Village Earth

Strategic Land Planning on the Pine Ridge Reservation


Today, Village Earth launches a new section on our website to promote strategic land planning on Native American Reservations. While the site is focused on the Pine Ridge reservation, it is hoped that it will also provide information and resources for individuals and families interested in consolidating and utilizing their allotted lands on reservations throughout the United Sates. Why Strategic Land Planning?

Approximately 24.5 percent of Native American’s, an estimated 800,000 people, are living in poverty at or below the national poverty level. Despite this dire economic situation, Native Americans own a great deal of land, approximately 112,637.29 square miles, second only to the federal government. Yet, many Native American’s have not been able to fully benefit from these vast resources because of various contradictions in the Federal land tenure policy for Indian lands. In particular, the obstacles created by the General Allotment Act (GAA) signed in to law in 1887.

Today, many Native Americans would like to live on and utilize their lands. However, from over 120 years of unplanned inheritance under the GAA, Indian lands have become so fractionated (divided from generation to generation) that in order for someone to utilize their lands for agriculture, business development, housing etc. they might be required to get the permission from hundreds or even thousands of individual land owners.

How Can Strategic Land Planning Help?

Village Earth supports individual land owners by providing education, resources, and support to analyze the different options they have for the management, use and inheritance of their lands, now and for future generations. But also, to choose an appropriate course of action and move towards it. This might include but is not limited to:

    • Consolidating fractionated pieces of land.

    • Creating wills to lessen further fractionation.

    • Creating agreements between landowners for the use of specific undivided allotments of land.

    • Accessing the resources, information and training needed to utilize their lands on their own.

    • Participating in Federal/Tribal land consolidation programs.

Village Earth’s newly launched web resource will help consolidate and disseminate information and resources for individuals interested in strategic land planning. Indian land owners on Pine Ridge can also download an application to participate in Strategic Land Planning Initiative. The URL for Village Earth’s Strategic Land Planning Web Resource is: https://sandbox.villageearth.org/wordpress/pages/Projects/Pine_Ridge/SLP/index.php

Upcoming Courses in the Village Earth/CSU Online Certificate Program in Community-Based Development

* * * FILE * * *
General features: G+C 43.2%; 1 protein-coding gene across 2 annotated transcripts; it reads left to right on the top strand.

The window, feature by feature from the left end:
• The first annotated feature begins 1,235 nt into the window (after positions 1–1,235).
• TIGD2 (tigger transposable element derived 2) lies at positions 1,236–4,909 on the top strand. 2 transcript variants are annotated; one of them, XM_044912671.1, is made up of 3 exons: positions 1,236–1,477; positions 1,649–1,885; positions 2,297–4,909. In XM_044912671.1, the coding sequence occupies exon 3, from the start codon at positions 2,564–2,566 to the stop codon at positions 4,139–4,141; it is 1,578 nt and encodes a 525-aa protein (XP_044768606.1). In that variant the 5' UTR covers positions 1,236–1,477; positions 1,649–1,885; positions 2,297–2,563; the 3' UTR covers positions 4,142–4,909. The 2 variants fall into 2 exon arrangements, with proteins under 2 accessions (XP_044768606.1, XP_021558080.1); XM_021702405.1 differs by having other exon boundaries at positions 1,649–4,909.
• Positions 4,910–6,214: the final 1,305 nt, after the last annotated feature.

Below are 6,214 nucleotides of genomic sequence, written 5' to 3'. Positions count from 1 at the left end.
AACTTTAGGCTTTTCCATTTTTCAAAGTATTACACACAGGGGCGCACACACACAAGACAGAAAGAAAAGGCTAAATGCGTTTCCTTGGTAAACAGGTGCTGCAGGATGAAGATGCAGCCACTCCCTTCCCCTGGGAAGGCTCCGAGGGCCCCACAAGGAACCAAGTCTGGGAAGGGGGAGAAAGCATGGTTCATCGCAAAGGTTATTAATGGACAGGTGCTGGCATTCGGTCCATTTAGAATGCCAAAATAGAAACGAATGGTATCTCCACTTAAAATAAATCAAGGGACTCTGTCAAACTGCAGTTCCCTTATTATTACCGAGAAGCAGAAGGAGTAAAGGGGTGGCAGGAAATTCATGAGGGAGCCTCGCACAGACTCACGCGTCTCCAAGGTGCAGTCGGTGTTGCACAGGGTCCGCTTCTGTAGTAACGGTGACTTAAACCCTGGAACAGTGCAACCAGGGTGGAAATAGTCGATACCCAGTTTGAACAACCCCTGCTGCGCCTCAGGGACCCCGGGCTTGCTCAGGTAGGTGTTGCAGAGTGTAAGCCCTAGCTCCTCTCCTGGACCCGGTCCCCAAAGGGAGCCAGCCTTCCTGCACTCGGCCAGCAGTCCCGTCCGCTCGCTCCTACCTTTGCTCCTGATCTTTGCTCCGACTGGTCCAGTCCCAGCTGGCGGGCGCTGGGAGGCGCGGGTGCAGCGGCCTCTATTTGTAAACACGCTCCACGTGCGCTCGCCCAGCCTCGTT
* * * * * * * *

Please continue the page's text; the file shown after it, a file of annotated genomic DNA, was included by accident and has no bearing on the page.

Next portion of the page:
Fall I Session

GSLL 1518 – Community-Based Food Systems

During this five week course, you will learn about various approaches to building community-based food systems and movements for food justice around the world. Together, we will evaluate successful efforts at food system relocalization and the protection of community food resources, as well as the factors that threaten these efforts.

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Summer II Session

GSLL 1501 – Approaches to Community Development

This course provides a framework for community development based on a participatory, bottom-up, multi-sector model. Various approaches have been used in community development with varying degrees of success. One approach that has consistently demonstrated effectiveness is the Village Earth model based on participatory practices.

Through personal and structural empowerment, the objectives of economic well-being, environmental sustainability, and socio-cultural vitalization can be met. By looking at an overview of the entire development process and using case studies, this course will prepare participants to work in the field of community development and illuminate how all of the development efforts fit together to support the overall goal of sustainability.

Upon completion of this course participants will be able to:

Compare different development approaches and evaluate their effectiveness.
Understand the basic principles that underlie sustainable development.
Incorporate participatory practices into community development activities
Design a development project based on the Village Earth model
Who should take this course? This course is suited for people who are interested in community development and work or plan to work in this field. This includes people working or volunteering at NGOs, NPOs, governmental organizations, without border organizations, or missionary organizations. In addition, people involved in funding community development projects benefit from this course.

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